During my first semester of graduate school, our professor assigned a group project. At our first group meeting, after about 15 minutes of chatter amongst the group, I decided to take charge – after all, we only had an hour a week to meet, and we needed to get the project done. I set deadlines, allocated tasks, and set expectations for each meeting. 


I thought to myself – rather indulgently – that my colleagues probably appreciated me taking a leadership role. So I was taken aback when someone bluntly announced: “You’re too bossy”. I perceived myself to be exercising decisiveness and work-ethic (skills that would’ve earned me praise in the military). I was hurt, embarrassed, and frustrated. Were my leadership and management skills outdated? Could I still rely upon the lessons and skills the Army had taught me? Would I have to entirely abandon them and learn all over again?


I was frustrated, but sat back and let the group work out the project details naturally. Even without my leadership, we still got an A, leading me to question my methods and whether or not I could adapt to a dynamic new civilian world.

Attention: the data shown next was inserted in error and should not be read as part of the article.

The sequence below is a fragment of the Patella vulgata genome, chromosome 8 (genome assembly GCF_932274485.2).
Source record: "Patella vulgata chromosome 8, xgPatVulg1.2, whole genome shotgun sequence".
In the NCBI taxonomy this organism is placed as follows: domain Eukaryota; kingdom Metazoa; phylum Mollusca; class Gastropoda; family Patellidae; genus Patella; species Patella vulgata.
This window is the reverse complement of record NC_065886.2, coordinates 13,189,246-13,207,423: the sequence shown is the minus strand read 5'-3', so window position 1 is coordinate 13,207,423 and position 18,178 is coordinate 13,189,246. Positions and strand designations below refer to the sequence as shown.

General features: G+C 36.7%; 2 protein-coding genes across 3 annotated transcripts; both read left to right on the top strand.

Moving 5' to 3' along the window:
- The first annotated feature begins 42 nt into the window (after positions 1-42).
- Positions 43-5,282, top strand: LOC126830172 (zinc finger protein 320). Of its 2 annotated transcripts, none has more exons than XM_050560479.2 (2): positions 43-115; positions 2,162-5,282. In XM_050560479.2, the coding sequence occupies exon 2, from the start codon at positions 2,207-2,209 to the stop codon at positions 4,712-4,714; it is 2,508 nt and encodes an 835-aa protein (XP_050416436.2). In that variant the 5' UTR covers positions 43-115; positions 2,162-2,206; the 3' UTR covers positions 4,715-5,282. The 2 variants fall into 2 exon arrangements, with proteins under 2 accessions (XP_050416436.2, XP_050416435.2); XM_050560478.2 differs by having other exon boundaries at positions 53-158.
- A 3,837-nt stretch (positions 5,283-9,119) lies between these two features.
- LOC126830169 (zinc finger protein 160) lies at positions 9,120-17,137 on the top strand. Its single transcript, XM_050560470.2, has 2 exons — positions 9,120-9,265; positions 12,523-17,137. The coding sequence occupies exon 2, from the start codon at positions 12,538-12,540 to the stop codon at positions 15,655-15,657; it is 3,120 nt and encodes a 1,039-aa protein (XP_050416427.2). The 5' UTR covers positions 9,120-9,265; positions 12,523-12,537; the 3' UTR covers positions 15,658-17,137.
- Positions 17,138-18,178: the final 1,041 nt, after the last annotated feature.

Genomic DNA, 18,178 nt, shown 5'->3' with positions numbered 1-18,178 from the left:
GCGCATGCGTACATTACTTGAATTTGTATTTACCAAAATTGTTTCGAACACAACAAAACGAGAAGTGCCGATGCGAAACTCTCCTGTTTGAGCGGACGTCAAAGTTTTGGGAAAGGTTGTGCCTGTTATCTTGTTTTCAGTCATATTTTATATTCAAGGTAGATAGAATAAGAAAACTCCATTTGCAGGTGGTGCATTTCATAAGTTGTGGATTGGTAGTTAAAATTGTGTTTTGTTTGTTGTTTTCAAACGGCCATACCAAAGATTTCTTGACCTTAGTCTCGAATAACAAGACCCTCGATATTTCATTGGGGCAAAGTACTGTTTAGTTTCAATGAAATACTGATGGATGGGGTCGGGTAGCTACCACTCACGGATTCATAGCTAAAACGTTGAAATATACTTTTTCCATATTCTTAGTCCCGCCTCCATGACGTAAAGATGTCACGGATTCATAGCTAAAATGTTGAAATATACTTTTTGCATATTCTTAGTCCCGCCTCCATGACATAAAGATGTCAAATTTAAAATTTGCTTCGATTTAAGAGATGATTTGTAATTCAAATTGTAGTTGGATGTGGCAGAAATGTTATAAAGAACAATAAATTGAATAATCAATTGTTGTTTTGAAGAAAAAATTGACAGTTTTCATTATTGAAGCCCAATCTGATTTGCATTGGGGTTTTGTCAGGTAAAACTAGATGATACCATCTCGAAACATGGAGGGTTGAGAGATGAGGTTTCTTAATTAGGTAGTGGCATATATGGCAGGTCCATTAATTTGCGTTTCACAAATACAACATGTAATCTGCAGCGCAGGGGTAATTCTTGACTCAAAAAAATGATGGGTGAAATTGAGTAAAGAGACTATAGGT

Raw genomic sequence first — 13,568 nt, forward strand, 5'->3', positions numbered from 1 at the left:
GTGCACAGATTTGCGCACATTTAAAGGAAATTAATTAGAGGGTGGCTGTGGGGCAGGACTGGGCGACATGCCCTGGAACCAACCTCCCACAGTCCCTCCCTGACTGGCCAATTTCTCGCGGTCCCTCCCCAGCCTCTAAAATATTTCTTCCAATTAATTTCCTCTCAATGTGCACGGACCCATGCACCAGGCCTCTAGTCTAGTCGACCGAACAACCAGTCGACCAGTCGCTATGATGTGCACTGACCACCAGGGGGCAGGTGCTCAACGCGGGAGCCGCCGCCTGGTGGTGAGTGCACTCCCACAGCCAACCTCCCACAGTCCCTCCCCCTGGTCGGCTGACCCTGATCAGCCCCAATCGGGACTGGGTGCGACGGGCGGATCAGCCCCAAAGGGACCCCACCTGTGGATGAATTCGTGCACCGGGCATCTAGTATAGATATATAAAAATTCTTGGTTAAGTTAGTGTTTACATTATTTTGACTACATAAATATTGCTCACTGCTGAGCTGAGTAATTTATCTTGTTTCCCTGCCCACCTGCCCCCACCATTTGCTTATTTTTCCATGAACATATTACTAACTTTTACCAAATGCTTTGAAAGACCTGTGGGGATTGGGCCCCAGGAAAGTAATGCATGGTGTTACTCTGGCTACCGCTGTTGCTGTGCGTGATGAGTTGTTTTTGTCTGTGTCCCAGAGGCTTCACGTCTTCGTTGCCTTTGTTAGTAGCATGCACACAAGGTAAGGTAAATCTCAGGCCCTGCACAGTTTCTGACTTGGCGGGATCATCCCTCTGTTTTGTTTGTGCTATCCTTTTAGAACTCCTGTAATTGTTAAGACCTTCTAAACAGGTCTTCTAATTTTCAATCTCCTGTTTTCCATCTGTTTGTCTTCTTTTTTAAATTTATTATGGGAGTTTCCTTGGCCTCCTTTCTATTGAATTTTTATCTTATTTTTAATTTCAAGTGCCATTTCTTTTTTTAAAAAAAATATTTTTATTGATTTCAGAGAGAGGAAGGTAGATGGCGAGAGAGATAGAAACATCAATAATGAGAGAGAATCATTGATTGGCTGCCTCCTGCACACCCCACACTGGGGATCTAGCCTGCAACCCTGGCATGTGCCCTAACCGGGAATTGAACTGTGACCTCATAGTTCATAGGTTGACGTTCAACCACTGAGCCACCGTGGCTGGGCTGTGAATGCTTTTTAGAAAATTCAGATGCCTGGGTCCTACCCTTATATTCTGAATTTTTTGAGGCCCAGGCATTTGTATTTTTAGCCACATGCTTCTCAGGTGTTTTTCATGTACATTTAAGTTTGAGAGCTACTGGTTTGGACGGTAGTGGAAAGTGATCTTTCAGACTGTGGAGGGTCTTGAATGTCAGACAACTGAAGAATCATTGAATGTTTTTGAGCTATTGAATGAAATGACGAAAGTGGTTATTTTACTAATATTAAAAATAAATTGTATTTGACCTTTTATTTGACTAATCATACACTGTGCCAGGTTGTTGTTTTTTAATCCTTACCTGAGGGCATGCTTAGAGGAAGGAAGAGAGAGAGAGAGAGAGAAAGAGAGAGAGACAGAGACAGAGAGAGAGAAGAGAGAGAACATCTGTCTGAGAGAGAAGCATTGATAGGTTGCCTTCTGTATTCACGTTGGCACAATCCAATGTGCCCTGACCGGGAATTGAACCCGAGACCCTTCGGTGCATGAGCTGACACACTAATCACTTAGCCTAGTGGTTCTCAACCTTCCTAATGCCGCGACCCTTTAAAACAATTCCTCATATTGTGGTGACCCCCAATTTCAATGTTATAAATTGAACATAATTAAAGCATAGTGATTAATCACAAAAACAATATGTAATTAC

Light at the end of the tunnel


Upon graduation, I, like many other veterans, found myself yet again struggling as I searched for employment in the civilian workforce. It wasn’t easy to translate my resume into civilian terminology that would be understood, appreciated, and valued. I received rejection after rejection as I grew increasingly nervous that I had made a terrible mistake by leaving the military.


A few months later, I met with a friend at the dog park. He was also getting out of the military and we were discussing the new job he had taken with a veteran-founded NGO, Global Response Management (GRM). I told him how my new graduate degree qualified me to work in non-profit development and he offered to set up a meeting between me and their Executive Director (ED).


Through my conversation with the ED, I learned that GRM prioritized developing meaningful opportunities for veterans to rejoin the workforce. She was also a veteran, a former Army officer, and I told her the anecdote about being told I was too bossy in school. 


She empathized but helped me ultimately realize that although the methods of communication are sometimes different, the lessons and skills I developed during my time in the military are eternal. People first, always. Lead with courage and conviction. Make decisions and follow through. Listen to the input of your teammates, coworkers, and subordinates. Commit to a culture of continual improvement and the never-ending pursuit of organizational excellence.